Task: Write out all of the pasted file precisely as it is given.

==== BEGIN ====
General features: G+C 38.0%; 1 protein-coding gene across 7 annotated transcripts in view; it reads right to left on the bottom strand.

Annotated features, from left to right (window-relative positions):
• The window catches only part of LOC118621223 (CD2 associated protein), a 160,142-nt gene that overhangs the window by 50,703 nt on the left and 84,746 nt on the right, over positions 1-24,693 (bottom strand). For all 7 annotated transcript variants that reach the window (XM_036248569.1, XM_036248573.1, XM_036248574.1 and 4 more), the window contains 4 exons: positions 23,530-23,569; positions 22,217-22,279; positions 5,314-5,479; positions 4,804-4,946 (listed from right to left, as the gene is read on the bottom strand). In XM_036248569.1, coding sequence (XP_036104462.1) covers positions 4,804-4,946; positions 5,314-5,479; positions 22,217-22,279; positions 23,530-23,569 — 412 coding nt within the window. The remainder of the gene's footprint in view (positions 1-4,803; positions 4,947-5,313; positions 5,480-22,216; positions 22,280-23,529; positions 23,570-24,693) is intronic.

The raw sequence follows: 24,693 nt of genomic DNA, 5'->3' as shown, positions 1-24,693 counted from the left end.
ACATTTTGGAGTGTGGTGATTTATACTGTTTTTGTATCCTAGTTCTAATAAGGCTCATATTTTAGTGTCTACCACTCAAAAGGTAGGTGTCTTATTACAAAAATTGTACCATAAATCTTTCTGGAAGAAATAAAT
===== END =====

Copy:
General features: G+C 38.0%; 1 protein-coding gene across 7 annotated transcripts in view; it reads right to left on the bottom strand.

Annotated features, from left to right (window-relative positions):
• The window catches only part of LOC118621223 (CD2 associated protein), a 160,142-nt gene that overhangs the window by 50,703 nt on the left and 84,746 nt on the right, over positions 1-24,693 (bottom strand). For all 7 annotated transcript variants that reach the window (XM_036248569.1, XM_036248573.1, XM_036248574.1 and 4 more), the window contains 4 exons: positions 23,530-23,569; positions 22,217-22,279; positions 5,314-5,479; positions 4,804-4,946 (listed from right to left, as the gene is read on the bottom strand). In XM_036248569.1, coding sequence (XP_036104462.1) covers positions 4,804-4,946; positions 5,314-5,479; positions 22,217-22,279; positions 23,530-23,569 — 412 coding nt within the window. The remainder of the gene's footprint in view (positions 1-4,803; positions 4,947-5,313; positions 5,480-22,216; positions 22,280-23,529; positions 23,570-24,693) is intronic.

The raw sequence follows: 24,693 nt of genomic DNA, 5'->3' as shown, positions 1-24,693 counted from the left end.
ACATTTTGGAGTGTGGTGATTTATACTGTTTTTGTATCCTAGTTCTAATAAGGCTCATATTTTAGTGTCTACCACTCAAAAGGTAGGTGTCTTATTACAAAAATTGTACCATAAATCTTTCTGGAAGAAATAAAT